'Beasts of the Southern Wild' Writer Lucy Alibar on Meeting Michelle Obama, and Her Inspirational Tongue Piercing

Academy Awards Nominations Luncheon Lucy Alibar - P 2013
Kevork Djansezian/Getty Images

Academy Awards Nominations Luncheon Lucy Alibar - P 2013

There are good years, and then there are Lucy Alibar's 2012-13.

In the past 13 months, Alibar has seen her life catapulted from the anonymity of little-known New Orleans playwright to the warm embrace of First Lady Michelle Obama. The trip began at last year's Sundance Film Festival, where the pic that she co-wrote, Beasts of the Southern Wild, was the festival's breakout hit, and will end at next Sunday's Oscars, where it will compete as the year's Little Indie That Could.

Alibar, along with director Benh Zeitlin and the film's stars, Quvenzhane Wallis and Dwight Henry, visited the White House last week, where Obama raved about the film as part of a presentation on education and self-empowerment. Days later, at the WGA Awards in New York, Alibar was still glowing from the experience when she spoke with The Hollywood Reporter.

FILM REVIEW: 'Beasts of the Southern Wild'

The Hollywood Reporter: So you’re a week away from the Oscars, are you getting nervous?

Alibar: No. I mean, at this point, I know everybody and everybody’s so cool and sweet. It’s a really hardworking group of people, so for them it’s all about the art and for me it’s just about enjoying this and all of us making our next project.

THR: Benh Zeitlin and the cast went down to the White House and appeared with Michelle Obama — did you get to go?

Alibar: Oh, yeah! She gave me a hug in this very blazer. I actually borrowed this from my friend Emily, because I don’t have any nice clothes, and I was, like, "Emily, I can’t tell what I’m doing but I need to look really nice! Can I borrow something nice?" And she was, like, "This is the most expensive thing I own." So I put it on and then Michelle Obama hugged me in it. I offered to dry clean it originally and then I said, ‘Michelle Obama hugged me in this. I can give you a picture. Do you want this dry cleaned or do you want me to not wash it?’

THR: No one will ever wash it again.

Alibar: Yeah, I think she doesn’t want it washed.

STORY: 'Beasts of the Southern Wild' Director Benh Zeitlin: 'Steven Spielberg Raised Me'

THR: What was she like, Michelle Obama?

Alibar: She’s beautiful. She’s very warm and extremely disarming. And it was so inspiring … it just made me think about the artist as citizens so much more, and about the greater world that we live in, and starting from your community and doing everything you do in your community and then taking it from there.

THR: I read her remarks and she loved the hell out of that movie.

Alibar: Oh, yeah! She talked about watching it with her friend and her family and people of so many different ages becoming engaged in it and that was so special to me ... because she feels like the mom of our country.

THR: Chris Rock said recently that Barack and Michelle are like the mom and dad of the country.

Alibar: Yeah, they feel like our parents a little bit, and also she’s just such an intellectually on-point person. She’s so sharp. She just has this focus and this clarity when she’s speaking that’s just so inspiring to me, because I tend to be all over the place and daydream and she’s just so present.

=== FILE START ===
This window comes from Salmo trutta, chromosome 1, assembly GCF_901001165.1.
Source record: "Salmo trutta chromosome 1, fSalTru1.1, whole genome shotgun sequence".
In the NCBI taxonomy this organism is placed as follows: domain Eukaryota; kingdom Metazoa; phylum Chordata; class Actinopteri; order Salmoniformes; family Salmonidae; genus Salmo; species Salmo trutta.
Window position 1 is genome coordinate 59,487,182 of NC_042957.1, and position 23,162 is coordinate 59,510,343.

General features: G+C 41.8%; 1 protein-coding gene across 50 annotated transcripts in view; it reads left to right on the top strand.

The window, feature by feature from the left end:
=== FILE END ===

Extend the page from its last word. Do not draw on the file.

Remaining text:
STORY: Making of 'Beasts of the Southern Wild'

THR: To think about the movie playing in the White House must be kind of cool.

Alibar: I think that was the high point of this experience so far. Not just that, but being at the White House with all of our crew and our producers. That was just so special.

THR: Is there anything that she said that you remember especially?

Alibar: Yeah, she said congratulations on being able to write full-time and it’s such a blessing to be able to follow your passion and do what you love all the time. She nailed it. That’s exactly how I feel. So all of this is wonderful, but I’m able to write full-time and I’m just so grateful for that.

THR: What was the first thing you wrote and finished, whether it got produced or not?

Alibar: The first thing I finished I think was … I think I wrote a play about getting my tongue pierced. I was a really bad teenager and I got my tongue pierced. I don’t even remember where I did it but it was under very surreptitious circumstances.

THR: How long was the play?

Alibar: 45 minutes.

THR: That’s pretty good for something about getting your tongue pierced.

Alibar: Yeah, it’s long for a fifteen-year-old. We can't focus on anything.

THR: You wrote it when you were 15?

Alibar: Yeah.

THR: Did you get the tongue piercing so you could write it?

Alibar: No, although at this point I’m, like, "Well…" You know. You start thinking ahead.

THR: A lot of things I did at 15, I certainly did not turn them into plays.

Alibar: Nor should they be. Probably better that nobody knows about it.

THR: What was it called?

Alibar: I honestly don’t remember. I remember so little about it. I’m embarrassed to even tell you, I think it was Why I Got My Tongue Pierced. I think artists need the freedom to fail and I gave myself that freedom.